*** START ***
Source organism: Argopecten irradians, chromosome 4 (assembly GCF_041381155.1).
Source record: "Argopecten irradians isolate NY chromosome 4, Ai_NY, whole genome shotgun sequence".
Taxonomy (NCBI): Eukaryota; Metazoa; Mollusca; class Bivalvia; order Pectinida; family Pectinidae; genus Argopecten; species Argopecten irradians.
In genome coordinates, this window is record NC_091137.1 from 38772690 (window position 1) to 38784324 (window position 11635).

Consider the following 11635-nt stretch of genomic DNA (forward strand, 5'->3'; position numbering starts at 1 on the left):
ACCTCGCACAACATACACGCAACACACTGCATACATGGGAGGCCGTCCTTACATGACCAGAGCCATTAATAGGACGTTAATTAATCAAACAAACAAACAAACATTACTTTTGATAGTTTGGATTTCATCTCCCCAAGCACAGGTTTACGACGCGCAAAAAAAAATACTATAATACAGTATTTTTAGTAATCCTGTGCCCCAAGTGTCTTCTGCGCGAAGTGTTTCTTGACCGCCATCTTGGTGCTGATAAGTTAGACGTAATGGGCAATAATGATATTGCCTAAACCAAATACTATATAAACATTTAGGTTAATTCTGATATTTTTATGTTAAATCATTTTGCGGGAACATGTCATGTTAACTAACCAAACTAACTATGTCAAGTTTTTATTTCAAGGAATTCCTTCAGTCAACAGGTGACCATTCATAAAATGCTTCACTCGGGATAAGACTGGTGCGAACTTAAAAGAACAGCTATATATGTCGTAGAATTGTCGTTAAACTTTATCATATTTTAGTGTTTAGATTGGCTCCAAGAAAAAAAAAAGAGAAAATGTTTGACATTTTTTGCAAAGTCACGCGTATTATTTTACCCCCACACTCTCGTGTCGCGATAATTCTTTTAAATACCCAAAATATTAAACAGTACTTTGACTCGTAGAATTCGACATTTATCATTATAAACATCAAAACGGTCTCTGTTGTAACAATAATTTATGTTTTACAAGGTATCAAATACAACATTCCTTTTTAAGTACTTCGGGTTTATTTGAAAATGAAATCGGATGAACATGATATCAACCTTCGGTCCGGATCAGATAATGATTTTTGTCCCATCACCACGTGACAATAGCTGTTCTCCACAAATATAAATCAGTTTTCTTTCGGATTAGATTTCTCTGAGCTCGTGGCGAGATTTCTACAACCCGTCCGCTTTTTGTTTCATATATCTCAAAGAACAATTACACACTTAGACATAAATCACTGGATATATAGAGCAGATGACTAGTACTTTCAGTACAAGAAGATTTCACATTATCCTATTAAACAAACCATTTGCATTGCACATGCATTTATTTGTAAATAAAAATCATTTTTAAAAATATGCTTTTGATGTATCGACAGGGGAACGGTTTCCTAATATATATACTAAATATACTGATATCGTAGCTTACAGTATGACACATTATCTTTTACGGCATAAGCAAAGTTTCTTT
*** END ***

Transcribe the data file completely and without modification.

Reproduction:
Source organism: Argopecten irradians, chromosome 4 (assembly GCF_041381155.1).
Source record: "Argopecten irradians isolate NY chromosome 4, Ai_NY, whole genome shotgun sequence".
Taxonomy (NCBI): Eukaryota; Metazoa; Mollusca; class Bivalvia; order Pectinida; family Pectinidae; genus Argopecten; species Argopecten irradians.
In genome coordinates, this window is record NC_091137.1 from 38772690 (window position 1) to 38784324 (window position 11635).

Consider the following 11635-nt stretch of genomic DNA (forward strand, 5'->3'; position numbering starts at 1 on the left):
ACCTCGCACAACATACACGCAACACACTGCATACATGGGAGGCCGTCCTTACATGACCAGAGCCATTAATAGGACGTTAATTAATCAAACAAACAAACAAACATTACTTTTGATAGTTTGGATTTCATCTCCCCAAGCACAGGTTTACGACGCGCAAAAAAAAATACTATAATACAGTATTTTTAGTAATCCTGTGCCCCAAGTGTCTTCTGCGCGAAGTGTTTCTTGACCGCCATCTTGGTGCTGATAAGTTAGACGTAATGGGCAATAATGATATTGCCTAAACCAAATACTATATAAACATTTAGGTTAATTCTGATATTTTTATGTTAAATCATTTTGCGGGAACATGTCATGTTAACTAACCAAACTAACTATGTCAAGTTTTTATTTCAAGGAATTCCTTCAGTCAACAGGTGACCATTCATAAAATGCTTCACTCGGGATAAGACTGGTGCGAACTTAAAAGAACAGCTATATATGTCGTAGAATTGTCGTTAAACTTTATCATATTTTAGTGTTTAGATTGGCTCCAAGAAAAAAAAAAGAGAAAATGTTTGACATTTTTTGCAAAGTCACGCGTATTATTTTACCCCCACACTCTCGTGTCGCGATAATTCTTTTAAATACCCAAAATATTAAACAGTACTTTGACTCGTAGAATTCGACATTTATCATTATAAACATCAAAACGGTCTCTGTTGTAACAATAATTTATGTTTTACAAGGTATCAAATACAACATTCCTTTTTAAGTACTTCGGGTTTATTTGAAAATGAAATCGGATGAACATGATATCAACCTTCGGTCCGGATCAGATAATGATTTTTGTCCCATCACCACGTGACAATAGCTGTTCTCCACAAATATAAATCAGTTTTCTTTCGGATTAGATTTCTCTGAGCTCGTGGCGAGATTTCTACAACCCGTCCGCTTTTTGTTTCATATATCTCAAAGAACAATTACACACTTAGACATAAATCACTGGATATATAGAGCAGATGACTAGTACTTTCAGTACAAGAAGATTTCACATTATCCTATTAAACAAACCATTTGCATTGCACATGCATTTATTTGTAAATAAAAATCATTTTTAAAAATATGCTTTTGATGTATCGACAGGGGAACGGTTTCCTAATATATATACTAAATATACTGATATCGTAGCTTACAGTATGACACATTATCTTTTACGGCATAAGCAAAGTTTCTTT